Futures are currently experiencing a stunning moment of weakness, something not seen unless the entire Liberty 33 trading crew is at Scores. The culprit according to the three sober traders we could track down is the recently unembargoed speech to be delivered by the Bernank tomorrow in Frankfurt. In it, not too surprisingly, the inkmaster considers revealing details of his most recent DNA sequencing result to prove once and for all, that he is not the antichrist. More relevantly, what Bernanke has done to defend his reputation is to claim that QE will work, and that everything is really mercantilist China's fault, and the Fed is just woefully misunderstood. In other words nothing that has not been said before many times, just another overture which will likely precipitate a prompt round of Chinese retaliation in the form of accelerating trade wars, to be followed by further commodity price inflation in the US, leading to another ramp in Chinese inflation, etc. China now will have no choice but to either hike rates (which will pretty much end of the tech bubble), remove even more excess liquidity (real estate bubble burst) or merely export another $20 billion of crap to the US each month, pretending nothing happened (leading to more QE in the US). As Albert Edwards summarized so well earlier, the global game of chicken will continue until either China's or America's population decides it has had enough of being treated like a experimental gerbil in the endgame of failed economic chess.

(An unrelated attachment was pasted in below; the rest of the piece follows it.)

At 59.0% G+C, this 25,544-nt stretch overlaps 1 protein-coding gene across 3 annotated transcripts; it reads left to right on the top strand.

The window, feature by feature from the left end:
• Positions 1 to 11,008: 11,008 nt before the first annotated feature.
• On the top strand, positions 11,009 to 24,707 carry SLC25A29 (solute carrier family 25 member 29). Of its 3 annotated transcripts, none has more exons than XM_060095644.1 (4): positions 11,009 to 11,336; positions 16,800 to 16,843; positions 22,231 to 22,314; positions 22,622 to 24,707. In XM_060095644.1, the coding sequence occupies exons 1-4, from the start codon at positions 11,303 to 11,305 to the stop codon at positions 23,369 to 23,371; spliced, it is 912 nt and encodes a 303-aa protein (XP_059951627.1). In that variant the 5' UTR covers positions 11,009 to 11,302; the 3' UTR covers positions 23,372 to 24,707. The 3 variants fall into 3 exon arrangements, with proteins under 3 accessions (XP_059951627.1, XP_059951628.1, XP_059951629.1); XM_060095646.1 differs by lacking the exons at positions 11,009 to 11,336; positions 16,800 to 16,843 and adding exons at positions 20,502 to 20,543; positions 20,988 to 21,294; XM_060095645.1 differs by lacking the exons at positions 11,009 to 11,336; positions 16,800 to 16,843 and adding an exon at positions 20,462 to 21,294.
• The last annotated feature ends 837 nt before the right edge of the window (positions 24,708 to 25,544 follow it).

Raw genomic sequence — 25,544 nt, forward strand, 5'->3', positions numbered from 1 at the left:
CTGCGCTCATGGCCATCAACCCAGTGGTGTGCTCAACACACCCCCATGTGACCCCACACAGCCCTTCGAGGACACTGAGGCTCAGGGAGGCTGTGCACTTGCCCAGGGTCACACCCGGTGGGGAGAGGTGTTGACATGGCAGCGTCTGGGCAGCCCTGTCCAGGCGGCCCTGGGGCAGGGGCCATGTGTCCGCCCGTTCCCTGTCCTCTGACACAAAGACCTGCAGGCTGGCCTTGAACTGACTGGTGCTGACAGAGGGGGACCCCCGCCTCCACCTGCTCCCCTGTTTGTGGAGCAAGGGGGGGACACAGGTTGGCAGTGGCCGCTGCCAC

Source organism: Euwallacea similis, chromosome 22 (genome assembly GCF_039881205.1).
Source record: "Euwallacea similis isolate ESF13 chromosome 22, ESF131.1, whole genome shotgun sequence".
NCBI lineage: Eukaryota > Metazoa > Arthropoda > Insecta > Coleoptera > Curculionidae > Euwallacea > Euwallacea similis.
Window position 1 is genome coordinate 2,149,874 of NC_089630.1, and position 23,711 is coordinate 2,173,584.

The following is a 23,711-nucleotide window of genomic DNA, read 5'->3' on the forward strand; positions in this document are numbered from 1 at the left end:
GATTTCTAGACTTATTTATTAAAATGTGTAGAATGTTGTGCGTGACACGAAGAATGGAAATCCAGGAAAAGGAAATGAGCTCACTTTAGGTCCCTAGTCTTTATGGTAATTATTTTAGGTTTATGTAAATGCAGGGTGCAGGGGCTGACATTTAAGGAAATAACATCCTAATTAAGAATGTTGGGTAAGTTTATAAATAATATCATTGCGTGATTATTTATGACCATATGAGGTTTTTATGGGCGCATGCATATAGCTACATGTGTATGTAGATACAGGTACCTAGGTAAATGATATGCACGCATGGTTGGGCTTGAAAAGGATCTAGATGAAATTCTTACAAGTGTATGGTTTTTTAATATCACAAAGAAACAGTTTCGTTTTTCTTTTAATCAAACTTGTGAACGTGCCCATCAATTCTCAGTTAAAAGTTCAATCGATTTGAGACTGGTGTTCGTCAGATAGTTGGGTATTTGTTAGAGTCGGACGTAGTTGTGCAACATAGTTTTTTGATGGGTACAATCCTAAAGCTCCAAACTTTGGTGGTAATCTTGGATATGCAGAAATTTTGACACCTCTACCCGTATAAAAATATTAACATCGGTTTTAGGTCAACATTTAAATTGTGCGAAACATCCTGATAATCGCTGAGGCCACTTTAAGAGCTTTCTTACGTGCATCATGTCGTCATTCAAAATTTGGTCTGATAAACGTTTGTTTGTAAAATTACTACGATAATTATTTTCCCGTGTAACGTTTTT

Some choice quotes from Bernanke's speech:
On how the US's slower growth rate is threatening America compared to the rest of the world:
Since the second quarter of this year, GDP growth has moderated to
around 2 percent at an annual rate, less than the Federal Reserve's
estimates of U.S. potential growth and insufficient to meaningfully
reduce unemployment. And indeed, as figure 4
shows, the U.S. unemployment rate (the solid black line) has stagnated
for about eighteen months near 10 percent of the labor force, up from
about 5 percent before the crisis; the increase of 5 percentage points
in the U.S. unemployment rate is roughly double that seen in the euro
area, the United Kingdom, Japan, or Canada.
Of particular concern is the substantial increase in the share of
unemployed workers who have been without work for six months or more
(the dashed red line in figure 4). Long-term unemployment not only
imposes extreme hardship on jobless people and their families, but, by
eroding these workers' skills and weakening their attachment to the
labor force, it may also convert what might otherwise be temporary
cyclical unemployment into much more intractable long-term structural